Used Covid nasal swabs are handed out to students by military personnel as part of Birmingham council testing scheme
A council mistakenly handed out used coronavirus testing swab kits to students on their doorsteps as part of a ‘drop and collect’ service yesterday.
Those in Selly Oak, Birmingham are worried they may have contracted the disease after they opened the boxes to discover the tests were already ‘sealed and snapped.’
Birmingham City Council told the BBC there is ‘no evidence of cross-contamination’ to the 25 students who were given used kits.
The council carried out an investigation overnight and will now launch a ‘root and branch review’ into what happened.
RAF personnel in Selly Oak, close to the University of Birmingham, assisting with Birmingham City Council’s ‘Drop and Collect’ coronavirus test distribution
Birmingham City Council told the BBC there is ‘no evidence of cross-contamination’ to the 25 students who were given used kits
News of the error emerged on Tuesday when a Birmingham University student warned others on a community Facebook page about the mistake.
She wrote: ‘Anyone on [Tiverton Road] given a Covid test by guys in high-vis jackets, don’t open!
‘They’ve already been done – we opened up the box and they were sealed and snapped so had obviously been used!’
Another student, Sophie Dunne, told university paper Redbrick several students emerged from their homes to alert council workers to the mistake.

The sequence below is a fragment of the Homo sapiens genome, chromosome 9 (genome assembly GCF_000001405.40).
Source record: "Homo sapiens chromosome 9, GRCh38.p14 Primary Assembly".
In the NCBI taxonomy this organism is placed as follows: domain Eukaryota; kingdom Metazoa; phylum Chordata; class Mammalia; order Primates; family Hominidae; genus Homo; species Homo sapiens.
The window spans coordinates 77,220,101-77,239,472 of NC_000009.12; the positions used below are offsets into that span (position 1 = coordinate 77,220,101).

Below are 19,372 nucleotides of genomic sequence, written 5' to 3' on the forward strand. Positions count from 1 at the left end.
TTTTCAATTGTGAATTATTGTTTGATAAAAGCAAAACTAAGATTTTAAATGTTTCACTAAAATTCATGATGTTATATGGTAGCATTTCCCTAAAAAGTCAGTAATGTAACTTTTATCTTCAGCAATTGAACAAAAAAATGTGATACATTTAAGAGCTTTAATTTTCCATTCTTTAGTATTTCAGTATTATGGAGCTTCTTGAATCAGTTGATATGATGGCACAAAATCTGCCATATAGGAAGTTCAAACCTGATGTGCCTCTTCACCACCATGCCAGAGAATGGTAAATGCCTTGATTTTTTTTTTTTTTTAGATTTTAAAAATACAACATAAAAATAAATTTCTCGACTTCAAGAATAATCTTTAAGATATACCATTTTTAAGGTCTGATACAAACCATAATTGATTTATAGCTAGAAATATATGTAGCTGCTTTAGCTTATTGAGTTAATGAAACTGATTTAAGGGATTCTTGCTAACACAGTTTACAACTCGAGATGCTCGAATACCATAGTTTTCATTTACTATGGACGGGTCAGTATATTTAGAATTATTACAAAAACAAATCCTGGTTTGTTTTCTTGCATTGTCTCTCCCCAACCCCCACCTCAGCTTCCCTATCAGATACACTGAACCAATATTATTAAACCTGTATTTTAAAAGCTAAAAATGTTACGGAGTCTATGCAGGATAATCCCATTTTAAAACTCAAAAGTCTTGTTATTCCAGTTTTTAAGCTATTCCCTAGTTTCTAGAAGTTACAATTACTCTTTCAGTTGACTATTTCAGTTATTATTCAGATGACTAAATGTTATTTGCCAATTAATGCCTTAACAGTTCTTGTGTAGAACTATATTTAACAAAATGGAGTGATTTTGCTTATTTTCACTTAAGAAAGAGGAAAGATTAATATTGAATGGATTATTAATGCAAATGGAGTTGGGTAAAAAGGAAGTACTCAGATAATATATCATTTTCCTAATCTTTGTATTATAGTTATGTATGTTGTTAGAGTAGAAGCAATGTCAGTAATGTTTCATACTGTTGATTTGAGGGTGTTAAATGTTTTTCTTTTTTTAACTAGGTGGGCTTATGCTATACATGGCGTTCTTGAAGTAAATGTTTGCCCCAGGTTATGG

She claims they were told ‘not to put it on social media.’
Ms Dunne said officials returned five minutes later to collect the Covid-19 tests, but not until after they had been opened by her housemate.
A council spokesperson said: ‘We are aware that a small number of tests were mistakenly given out during Drop and Collect activity in Selly Oak yesterday.
‘We want to reassure residents that none of these tests were reused and while the outer packaging on one was opened, the inner pack containing the swab remained sealed and secure so there is no risk of contamination.
‘The team was alerted within five minutes that the wrong tests had been given out and steps were taken immediately to rectify the mistake. Drop and Collect is a vital part of helping to tackle the spread of Covid in our city, with around 100,000 tests being undertaken to date.
‘The circumstances around this incident – which involved seven houses and 25 kits – is being fully reviewed and any required changes to process will be implemented.’